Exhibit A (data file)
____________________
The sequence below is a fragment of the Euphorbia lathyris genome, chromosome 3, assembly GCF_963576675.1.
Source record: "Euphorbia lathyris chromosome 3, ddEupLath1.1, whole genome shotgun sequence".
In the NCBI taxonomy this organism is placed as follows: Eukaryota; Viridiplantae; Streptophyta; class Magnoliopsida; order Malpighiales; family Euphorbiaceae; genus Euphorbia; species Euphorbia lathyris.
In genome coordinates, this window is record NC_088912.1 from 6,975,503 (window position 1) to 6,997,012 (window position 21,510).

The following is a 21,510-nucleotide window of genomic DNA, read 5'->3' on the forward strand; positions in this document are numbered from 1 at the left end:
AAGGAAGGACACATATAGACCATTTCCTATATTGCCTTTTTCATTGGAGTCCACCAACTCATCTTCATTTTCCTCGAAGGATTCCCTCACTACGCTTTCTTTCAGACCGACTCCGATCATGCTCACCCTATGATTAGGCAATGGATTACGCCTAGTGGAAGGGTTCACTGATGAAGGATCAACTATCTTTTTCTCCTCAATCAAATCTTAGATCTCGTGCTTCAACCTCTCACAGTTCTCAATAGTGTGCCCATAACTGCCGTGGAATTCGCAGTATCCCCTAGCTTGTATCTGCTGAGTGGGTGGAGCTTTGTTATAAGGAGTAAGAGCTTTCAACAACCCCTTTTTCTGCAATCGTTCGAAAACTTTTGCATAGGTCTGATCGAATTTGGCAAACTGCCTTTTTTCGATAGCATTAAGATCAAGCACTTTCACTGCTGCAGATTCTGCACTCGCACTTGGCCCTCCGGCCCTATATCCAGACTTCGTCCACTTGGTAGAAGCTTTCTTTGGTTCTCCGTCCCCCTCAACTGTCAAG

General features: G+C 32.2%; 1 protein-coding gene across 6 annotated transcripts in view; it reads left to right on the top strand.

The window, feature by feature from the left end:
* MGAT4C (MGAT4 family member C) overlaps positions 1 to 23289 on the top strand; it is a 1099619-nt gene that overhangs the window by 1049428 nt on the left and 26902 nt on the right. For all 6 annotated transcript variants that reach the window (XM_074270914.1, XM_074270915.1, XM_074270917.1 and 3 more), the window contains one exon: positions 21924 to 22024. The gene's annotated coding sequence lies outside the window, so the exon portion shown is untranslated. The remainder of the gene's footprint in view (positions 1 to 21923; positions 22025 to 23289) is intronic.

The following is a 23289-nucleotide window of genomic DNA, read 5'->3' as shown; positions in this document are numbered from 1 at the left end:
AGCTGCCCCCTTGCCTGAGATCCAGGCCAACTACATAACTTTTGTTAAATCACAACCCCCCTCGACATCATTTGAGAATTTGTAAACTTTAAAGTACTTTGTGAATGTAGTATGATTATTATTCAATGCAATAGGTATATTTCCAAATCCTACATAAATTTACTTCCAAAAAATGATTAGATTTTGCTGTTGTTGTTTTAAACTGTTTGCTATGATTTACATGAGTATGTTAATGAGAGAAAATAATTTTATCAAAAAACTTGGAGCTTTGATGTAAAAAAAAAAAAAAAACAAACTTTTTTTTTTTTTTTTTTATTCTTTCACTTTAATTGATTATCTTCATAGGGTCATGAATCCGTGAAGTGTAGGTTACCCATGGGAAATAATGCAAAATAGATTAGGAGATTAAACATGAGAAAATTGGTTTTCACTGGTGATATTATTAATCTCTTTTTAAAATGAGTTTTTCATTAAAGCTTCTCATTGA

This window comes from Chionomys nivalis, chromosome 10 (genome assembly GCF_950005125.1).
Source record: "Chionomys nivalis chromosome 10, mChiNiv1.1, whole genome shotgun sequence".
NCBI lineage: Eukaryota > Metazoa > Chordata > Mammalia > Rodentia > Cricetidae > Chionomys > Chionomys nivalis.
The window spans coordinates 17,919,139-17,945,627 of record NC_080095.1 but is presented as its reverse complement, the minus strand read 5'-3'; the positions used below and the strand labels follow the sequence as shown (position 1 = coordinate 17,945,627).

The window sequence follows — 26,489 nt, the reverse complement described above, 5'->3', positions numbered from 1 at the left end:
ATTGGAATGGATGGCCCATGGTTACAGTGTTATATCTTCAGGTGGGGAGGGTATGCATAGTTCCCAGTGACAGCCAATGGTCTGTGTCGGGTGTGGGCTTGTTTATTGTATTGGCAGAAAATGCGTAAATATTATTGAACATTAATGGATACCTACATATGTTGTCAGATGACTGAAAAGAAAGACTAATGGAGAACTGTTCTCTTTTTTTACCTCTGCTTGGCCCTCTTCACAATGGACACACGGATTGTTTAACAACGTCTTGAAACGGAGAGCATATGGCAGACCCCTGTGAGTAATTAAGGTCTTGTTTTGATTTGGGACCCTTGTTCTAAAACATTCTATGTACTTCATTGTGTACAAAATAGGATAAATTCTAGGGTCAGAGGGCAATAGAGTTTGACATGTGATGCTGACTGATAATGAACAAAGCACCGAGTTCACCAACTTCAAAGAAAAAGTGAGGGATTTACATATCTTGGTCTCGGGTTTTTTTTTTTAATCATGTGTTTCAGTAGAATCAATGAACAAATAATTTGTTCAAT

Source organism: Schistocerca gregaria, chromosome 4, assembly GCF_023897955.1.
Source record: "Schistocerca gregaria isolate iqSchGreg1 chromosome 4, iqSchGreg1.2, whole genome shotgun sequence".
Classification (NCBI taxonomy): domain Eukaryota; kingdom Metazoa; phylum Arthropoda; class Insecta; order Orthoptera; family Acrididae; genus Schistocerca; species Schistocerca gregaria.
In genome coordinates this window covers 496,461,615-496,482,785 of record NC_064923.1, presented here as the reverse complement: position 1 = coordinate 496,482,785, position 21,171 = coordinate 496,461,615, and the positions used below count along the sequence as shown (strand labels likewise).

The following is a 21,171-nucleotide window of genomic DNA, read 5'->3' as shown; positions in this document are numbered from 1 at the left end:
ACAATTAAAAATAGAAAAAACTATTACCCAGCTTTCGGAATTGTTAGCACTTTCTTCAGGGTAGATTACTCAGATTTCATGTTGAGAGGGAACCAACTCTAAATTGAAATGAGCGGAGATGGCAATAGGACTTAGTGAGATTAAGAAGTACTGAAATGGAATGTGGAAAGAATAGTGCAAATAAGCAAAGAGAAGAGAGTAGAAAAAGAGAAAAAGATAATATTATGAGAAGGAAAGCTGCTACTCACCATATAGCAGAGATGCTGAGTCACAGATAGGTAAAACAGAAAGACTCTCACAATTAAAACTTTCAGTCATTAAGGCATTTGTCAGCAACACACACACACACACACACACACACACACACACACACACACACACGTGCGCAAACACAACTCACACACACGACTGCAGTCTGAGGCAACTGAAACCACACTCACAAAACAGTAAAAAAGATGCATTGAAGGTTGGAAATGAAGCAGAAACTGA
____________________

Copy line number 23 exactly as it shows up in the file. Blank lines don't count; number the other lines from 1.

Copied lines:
ACAATTAAAAATAGAAAAAACTATTACCCAGCTTTCGGAATTGTTAGCACTTTCTTCAGGGTAGATTACTCAGATTTCATGTTGAGAGGGAACCAACTCTAAATTGAAATGAGCGGAGATGGCAATAGGACTTAGTGAGATTAAGAAGTACTGAAATGGAATGTGGAAAGAATAGTGCAAATAAGCAAAGAGAAGAGAGTAGAAAAAGAGAAAAAGATAATATTATGAGAAGGAAAGCTGCTACTCACCATATAGCAGAGATGCTGAGTCACAGATAGGTAAAACAGAAAGACTCTCACAATTAAAACTTTCAGTCATTAAGGCATTTGTCAGCAACACACACACACACACACACACACACACACACACACACACACACACGTGCGCAAACACAACTCACACACACGACTGCAGTCTGAGGCAACTGAAACCACACTCACAAAACAGTAAAAAAGATGCATTGAAGGTTGGAAATGAAGCAGAAACTGA